Read this article to learn about the Structure and Life Cycle of Amoeba !
Amoeba proteus is a unicellular organism widely distributed in ponds, lakes, freshwater pools and slow streams. Normally it is found creeping, feeding upon algae, bacteria etc. Under the microscope, it appears as irregular, jelly-like tiny mass of hyaline protoplasm. Amoeba has no fixed shape and the outline of body continues changing due to formation of small finger like outgrowths called pseudopodia (fig. 9.7).Pseudopodia are temporary finger like projections with blunt rounded tips which are constantly being given out or withdrawn by the body. Many pseudopodia are formed simultaneously. Amoeba exhibits movement by the pseudopodia. It also helps in food capture. Like an ordinary cell the body of amoeba has 3 main parts: Plasma lemma or plasma membrane, Cytoplasm and nucleus.
Plasma lemma is a very thin, delicate and elastic cell membrane of amoeba. It is composed of a double layer of lipid and protein molecules. This membrane is selectively permeable and regulates exchange of water, oxygen and carbon dioxide between the animal and the surrounding medium. From the outer surface of plasma lemma, small ridge like projections arise which helps in fixing the organism to the substratum.
The cytoplasm is differentiated into Ectoplasm and endoplasm. The ectoplasm forms the outer and relatively firm layer lying just beneath the plasma lemma. It is a thin, clear (non-granular) and hyaline layer It is thickened into a hyaline cap at the advancing end at the tips of pseudopodia.
The ectoplasm has a number of conspicuous longitudinal ridges. Due to the presence of longitudinal ridges in the ectoplasm, it is considered as a supporting layer. The endoplasm forms the main body mass completely surrounded by the ectoplasm. It is granular heterogeneous fluid. The endoplasm is made up of an outer, relatively stiff plasmagel and a more fluid inner plasmasol.
The plasmagel is granular and more solid but its granules show no movements. Besides granules, endoplasm contains a number of important inclusions such as nucleus, contractile vacuole, food vacuoles, mitochondria, Golgi apparatus, fat globules and plate- like or bi-pyramidal crystals. Endoplasm contains a number of organelles or structures suspended in it. These organelles are nucleus, contractile vacuole, food vacuoles and water globules.
In Amoeba proteus, there is a single conspicuous nucleus. The nucleus appears as a biconcave disc in young specimens but it is often folded and convoluted in older specimens. The nucleus has a firm nuclear membrane or nuclear envelope and contains a clear achromatic substance with minute chromatin granules or chromidia distributed uniformly near the surface. The nucleoplasm is small in quantity. Such a nucleus is called massive or granular nucleus.
The outer part of the endoplasm near the posterior end contains a clear, rounded and pulsating vacuole filled with a watery fluid. This vacuole, called the contractile vacuole, is enclosed by a unit membrane.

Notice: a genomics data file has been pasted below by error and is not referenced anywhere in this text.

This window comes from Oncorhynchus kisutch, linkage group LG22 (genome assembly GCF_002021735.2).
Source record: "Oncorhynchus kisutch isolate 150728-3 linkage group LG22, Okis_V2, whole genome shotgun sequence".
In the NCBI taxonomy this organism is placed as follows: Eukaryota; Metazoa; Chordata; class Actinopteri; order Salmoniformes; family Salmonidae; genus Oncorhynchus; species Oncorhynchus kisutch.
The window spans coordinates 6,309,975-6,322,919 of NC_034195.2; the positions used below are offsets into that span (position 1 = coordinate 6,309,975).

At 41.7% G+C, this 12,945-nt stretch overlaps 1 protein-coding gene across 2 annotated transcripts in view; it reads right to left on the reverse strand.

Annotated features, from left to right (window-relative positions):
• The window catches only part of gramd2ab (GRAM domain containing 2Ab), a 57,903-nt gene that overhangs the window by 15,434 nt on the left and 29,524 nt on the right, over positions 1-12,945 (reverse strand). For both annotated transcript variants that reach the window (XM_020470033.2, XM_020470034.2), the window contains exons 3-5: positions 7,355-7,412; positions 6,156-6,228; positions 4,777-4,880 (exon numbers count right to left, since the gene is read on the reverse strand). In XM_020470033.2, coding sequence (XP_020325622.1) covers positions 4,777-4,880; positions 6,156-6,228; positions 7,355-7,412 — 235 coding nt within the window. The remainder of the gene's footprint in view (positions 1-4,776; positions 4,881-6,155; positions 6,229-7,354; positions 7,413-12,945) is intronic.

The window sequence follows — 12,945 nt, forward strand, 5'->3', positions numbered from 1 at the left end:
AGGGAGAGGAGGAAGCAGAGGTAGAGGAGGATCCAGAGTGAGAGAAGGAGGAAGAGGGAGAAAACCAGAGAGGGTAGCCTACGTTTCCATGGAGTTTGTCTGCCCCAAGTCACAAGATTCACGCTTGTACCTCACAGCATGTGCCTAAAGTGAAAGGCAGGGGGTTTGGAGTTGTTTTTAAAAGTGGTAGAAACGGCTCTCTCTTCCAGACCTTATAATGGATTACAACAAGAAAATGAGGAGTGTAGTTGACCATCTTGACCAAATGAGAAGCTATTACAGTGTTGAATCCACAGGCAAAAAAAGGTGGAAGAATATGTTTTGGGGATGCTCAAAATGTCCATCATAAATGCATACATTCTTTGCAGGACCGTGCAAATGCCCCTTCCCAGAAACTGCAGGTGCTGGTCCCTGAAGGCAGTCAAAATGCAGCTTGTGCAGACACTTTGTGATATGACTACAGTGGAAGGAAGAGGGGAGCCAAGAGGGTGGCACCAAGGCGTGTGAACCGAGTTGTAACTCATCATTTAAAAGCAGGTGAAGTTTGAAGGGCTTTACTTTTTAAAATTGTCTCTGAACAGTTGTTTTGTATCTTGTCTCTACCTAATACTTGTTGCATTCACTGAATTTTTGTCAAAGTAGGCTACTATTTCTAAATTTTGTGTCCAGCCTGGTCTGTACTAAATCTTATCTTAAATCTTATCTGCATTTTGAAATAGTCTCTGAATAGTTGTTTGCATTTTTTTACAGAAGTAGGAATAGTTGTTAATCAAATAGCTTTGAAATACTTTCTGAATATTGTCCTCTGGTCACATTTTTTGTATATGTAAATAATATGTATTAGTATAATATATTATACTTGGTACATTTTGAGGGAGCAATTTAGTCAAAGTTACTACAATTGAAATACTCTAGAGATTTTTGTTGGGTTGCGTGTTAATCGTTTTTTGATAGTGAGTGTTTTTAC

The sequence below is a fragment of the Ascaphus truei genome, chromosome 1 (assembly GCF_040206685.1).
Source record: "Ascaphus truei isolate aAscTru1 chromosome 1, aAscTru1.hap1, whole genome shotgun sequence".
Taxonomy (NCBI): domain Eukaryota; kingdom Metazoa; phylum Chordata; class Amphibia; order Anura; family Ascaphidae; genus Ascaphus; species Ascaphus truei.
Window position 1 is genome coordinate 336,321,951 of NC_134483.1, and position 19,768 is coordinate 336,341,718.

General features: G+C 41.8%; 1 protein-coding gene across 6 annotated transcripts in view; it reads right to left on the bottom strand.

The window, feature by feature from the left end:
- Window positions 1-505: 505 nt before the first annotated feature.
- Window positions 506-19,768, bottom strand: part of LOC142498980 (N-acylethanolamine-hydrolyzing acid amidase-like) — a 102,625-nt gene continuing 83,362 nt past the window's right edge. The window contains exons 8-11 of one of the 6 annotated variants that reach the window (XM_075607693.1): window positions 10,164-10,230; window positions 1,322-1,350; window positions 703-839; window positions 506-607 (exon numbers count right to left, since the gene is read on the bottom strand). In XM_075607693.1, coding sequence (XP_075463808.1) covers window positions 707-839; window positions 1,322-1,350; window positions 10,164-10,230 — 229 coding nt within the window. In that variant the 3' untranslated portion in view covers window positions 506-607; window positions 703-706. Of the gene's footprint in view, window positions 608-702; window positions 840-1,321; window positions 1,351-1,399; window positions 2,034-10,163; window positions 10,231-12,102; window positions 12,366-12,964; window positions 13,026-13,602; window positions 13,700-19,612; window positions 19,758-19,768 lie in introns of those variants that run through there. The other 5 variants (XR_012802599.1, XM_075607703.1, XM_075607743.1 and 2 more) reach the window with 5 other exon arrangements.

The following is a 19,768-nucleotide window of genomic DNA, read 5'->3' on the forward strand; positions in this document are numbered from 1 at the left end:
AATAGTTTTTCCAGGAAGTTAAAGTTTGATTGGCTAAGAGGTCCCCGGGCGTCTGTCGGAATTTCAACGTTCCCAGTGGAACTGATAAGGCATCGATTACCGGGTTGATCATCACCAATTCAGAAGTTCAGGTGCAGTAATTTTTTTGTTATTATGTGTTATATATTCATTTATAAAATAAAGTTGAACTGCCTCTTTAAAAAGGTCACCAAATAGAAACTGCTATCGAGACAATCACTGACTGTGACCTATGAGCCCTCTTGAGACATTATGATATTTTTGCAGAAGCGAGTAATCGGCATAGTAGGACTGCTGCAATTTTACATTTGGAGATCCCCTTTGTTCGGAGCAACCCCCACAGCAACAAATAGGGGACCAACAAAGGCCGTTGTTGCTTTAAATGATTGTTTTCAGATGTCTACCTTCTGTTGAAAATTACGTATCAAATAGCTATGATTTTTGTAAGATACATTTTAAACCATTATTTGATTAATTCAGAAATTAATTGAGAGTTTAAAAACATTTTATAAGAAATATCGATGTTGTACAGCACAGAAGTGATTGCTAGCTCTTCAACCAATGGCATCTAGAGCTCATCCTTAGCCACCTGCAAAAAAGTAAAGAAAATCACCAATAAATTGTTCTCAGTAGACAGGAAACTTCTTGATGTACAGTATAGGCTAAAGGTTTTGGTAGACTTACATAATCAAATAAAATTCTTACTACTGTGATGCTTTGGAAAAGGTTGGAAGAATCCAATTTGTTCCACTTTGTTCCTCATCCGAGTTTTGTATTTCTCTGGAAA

Numerous food vacuoles are scattered in the endoplasm. These are non- contractile and of different size. Each food vacuole contains a morsel of food under digestion. The food vacuoles are carried about by the movements of the endoplasm. Digestion of food takes place inside the food vacuole.
These are several small, spherical, colourless and non-contractile vacuoles filled with water.
Life cycle of Amoeba:
Reproduction in amoeba is a periodic process taking place at intervals. Reproduction in amoeba chiefly occurs by asexual method, i.e., by binary fission, multiple fission and sporulation.
(i) Binary fission:
It is the most common mode of reproduction. In this process, the whole body divides into two daughter amoebae by mitosis. The division involves nuclear division (karyokinesis) followed by division of cytoplasm (cytokinesis) (fig. 9.8). This takes place during favourable conditions. (ii) Sporulation:
Under un-favourable conditions amoeba reproduces by formation of spores internally. It starts with the breakdown of nuclear membrane and release of chromatin blocks into the cytoplasm. Each chromatin blocks acquires a nuclear membrane and becomes a small daughter nuclei. The newly formed nuclei get surrounded by cytoplasm to form amoebulae.
The peripheral cytoplasmic layer of amoebulae forms a tough and resistant spore-membrane or spore case (fig. 9.9). About 200 such spores are formed inside a single parent amoeba. Finally the body of parent amoeba disintegrates to release the spores. The spore remain inactive for some time and on getting favourable conditions each spore forms a young amoeba.
In un-favourable conditions, amoeba divides by multiple fission. It withdraws its pseudopodia, becomes spherical and secretes three layered cyst around itself. Its nucleus undergoes repeated mitosis division forming 500- 600 daughter nuclei. Each daughter nucei gets surrounded by mass of cytoplasm and divides into minute amoebulae. On getting favourable conditions the cyst ruptures to release the amoebulae which soon grows into adult amoeba (fig. 9.10-9.11).
Amoeba has tremendous power of regeneration. If it is cut into small pieces, each piece regenerates into a new amoeba, however, a piece without nuclear fragment does not regenerate.